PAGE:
Doctor Robert Sieburg is abducted, maybe somewhere in the Middle East, maybe somewhere in Central Asia. Not mastering the language, ignorant of the customs and unsure of what to expect, he roams the mountains and plateaus with the kidnappers, a strange tribe, members of an unknown order. He is asked to write down his experiences and thoughts, and learns that these writings serve as ›connection to God‹, through them, ›truth speaks‹. Only rarely, the captive gets to call his wife. Their conversations, she tells him, are broadcasted on TV.
Ex voto takes the reader to an archaic, mythic, apocalyptic world as Kronenberg skilfully evokes the secrets, menaces, but also the magic of this foreign and lonely world. With his interpreter and translater Harry, acting as an interface between Robert and the new world, he enters a peculiar pact. Meanwhile, the borders between truth and tale, reality and image, presence and past become blurred. The more the captive gets used to his new life, the more he estranges his readers; and the suspicion he bears towards himself unfurls.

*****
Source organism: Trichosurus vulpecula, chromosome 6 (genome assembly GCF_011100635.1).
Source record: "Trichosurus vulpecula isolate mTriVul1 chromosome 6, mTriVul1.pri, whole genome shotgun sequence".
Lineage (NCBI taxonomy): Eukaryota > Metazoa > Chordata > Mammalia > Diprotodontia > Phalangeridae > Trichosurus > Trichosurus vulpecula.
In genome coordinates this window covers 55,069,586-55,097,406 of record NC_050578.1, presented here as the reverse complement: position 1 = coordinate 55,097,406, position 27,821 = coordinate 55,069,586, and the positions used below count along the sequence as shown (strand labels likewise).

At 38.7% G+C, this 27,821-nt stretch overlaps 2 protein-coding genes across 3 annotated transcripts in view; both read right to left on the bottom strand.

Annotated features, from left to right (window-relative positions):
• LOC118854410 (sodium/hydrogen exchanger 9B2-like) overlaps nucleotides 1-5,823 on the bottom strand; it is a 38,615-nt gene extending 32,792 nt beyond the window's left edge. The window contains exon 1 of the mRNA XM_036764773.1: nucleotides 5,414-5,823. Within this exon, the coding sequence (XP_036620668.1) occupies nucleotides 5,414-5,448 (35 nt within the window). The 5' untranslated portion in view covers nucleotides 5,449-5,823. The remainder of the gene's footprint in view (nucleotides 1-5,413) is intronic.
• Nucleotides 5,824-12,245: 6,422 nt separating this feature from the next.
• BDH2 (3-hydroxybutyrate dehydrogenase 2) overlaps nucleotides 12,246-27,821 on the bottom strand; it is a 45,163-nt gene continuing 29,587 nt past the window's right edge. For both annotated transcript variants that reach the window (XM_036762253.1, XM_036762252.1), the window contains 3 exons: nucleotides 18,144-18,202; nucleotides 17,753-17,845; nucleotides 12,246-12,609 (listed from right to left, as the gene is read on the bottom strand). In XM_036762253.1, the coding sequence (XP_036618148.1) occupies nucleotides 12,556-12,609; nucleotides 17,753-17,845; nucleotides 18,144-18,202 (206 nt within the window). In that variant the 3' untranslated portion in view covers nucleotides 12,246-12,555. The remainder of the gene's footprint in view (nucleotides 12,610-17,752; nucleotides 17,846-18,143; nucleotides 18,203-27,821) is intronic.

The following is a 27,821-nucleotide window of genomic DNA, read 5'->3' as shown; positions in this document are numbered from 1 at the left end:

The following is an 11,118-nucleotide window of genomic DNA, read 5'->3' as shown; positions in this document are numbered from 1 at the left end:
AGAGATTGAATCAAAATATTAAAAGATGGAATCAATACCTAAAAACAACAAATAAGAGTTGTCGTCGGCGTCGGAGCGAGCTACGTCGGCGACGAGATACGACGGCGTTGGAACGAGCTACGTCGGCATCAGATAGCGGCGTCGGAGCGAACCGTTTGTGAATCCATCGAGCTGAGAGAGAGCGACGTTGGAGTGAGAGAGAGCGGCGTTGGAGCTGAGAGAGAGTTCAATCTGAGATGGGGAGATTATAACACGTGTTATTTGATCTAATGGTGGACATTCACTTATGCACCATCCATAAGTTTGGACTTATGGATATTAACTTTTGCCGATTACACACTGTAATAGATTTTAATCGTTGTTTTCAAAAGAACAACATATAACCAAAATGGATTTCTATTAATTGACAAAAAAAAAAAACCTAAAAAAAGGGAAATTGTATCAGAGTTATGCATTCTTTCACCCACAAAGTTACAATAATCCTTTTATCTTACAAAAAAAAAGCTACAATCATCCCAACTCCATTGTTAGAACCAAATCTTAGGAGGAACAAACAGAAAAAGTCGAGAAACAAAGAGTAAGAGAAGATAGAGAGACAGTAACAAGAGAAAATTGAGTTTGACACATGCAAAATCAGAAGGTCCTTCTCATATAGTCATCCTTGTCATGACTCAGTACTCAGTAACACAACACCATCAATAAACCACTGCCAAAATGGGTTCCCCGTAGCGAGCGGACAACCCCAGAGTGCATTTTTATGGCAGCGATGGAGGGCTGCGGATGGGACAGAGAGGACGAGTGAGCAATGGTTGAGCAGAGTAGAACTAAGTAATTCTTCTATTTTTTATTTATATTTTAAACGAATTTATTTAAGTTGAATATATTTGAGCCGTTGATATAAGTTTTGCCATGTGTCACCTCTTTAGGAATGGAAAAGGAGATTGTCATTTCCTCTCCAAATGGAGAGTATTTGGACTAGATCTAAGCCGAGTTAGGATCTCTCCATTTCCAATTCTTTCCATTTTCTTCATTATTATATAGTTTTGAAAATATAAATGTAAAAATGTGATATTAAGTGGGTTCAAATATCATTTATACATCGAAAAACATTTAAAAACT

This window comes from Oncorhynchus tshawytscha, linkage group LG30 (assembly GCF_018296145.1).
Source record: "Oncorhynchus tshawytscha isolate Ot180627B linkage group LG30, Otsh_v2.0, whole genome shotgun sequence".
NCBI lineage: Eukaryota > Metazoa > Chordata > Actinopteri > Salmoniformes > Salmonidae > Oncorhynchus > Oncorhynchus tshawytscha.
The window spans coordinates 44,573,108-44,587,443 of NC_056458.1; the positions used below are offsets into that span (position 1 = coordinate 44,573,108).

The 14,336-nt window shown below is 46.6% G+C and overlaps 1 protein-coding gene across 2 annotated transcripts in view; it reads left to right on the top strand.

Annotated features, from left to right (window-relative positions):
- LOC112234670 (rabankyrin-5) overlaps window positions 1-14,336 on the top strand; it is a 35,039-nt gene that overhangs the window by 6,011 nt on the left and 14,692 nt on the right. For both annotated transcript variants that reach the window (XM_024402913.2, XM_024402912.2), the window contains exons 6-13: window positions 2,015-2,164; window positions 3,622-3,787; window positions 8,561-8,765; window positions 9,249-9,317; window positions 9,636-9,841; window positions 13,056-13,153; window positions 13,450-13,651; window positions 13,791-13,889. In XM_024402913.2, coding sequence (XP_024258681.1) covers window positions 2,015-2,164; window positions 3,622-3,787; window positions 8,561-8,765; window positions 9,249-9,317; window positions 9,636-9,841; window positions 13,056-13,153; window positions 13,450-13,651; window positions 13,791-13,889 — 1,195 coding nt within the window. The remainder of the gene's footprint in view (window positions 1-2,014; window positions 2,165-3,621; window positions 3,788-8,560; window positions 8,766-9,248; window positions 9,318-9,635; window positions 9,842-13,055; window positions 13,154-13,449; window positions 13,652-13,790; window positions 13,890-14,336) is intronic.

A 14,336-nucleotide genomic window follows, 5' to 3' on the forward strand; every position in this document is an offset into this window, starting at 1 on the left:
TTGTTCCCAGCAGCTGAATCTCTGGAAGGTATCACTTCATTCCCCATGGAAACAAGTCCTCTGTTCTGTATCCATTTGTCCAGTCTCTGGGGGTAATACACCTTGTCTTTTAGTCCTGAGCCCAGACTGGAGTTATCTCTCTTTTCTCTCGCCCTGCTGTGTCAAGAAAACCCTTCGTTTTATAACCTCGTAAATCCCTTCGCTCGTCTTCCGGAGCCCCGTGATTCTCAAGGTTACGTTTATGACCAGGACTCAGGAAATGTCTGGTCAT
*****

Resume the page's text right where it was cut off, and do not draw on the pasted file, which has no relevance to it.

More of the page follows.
Impressively, the novel unfolds, and the captive, utterly helpless at first, eventually gets the upper hand. The story revolves around cult and iniation, violence and death, faith and faithlessness, freedom and loss of the self. With Ex voto, Kronenberg presents an extraordinary, captivating novel about the political myths of today.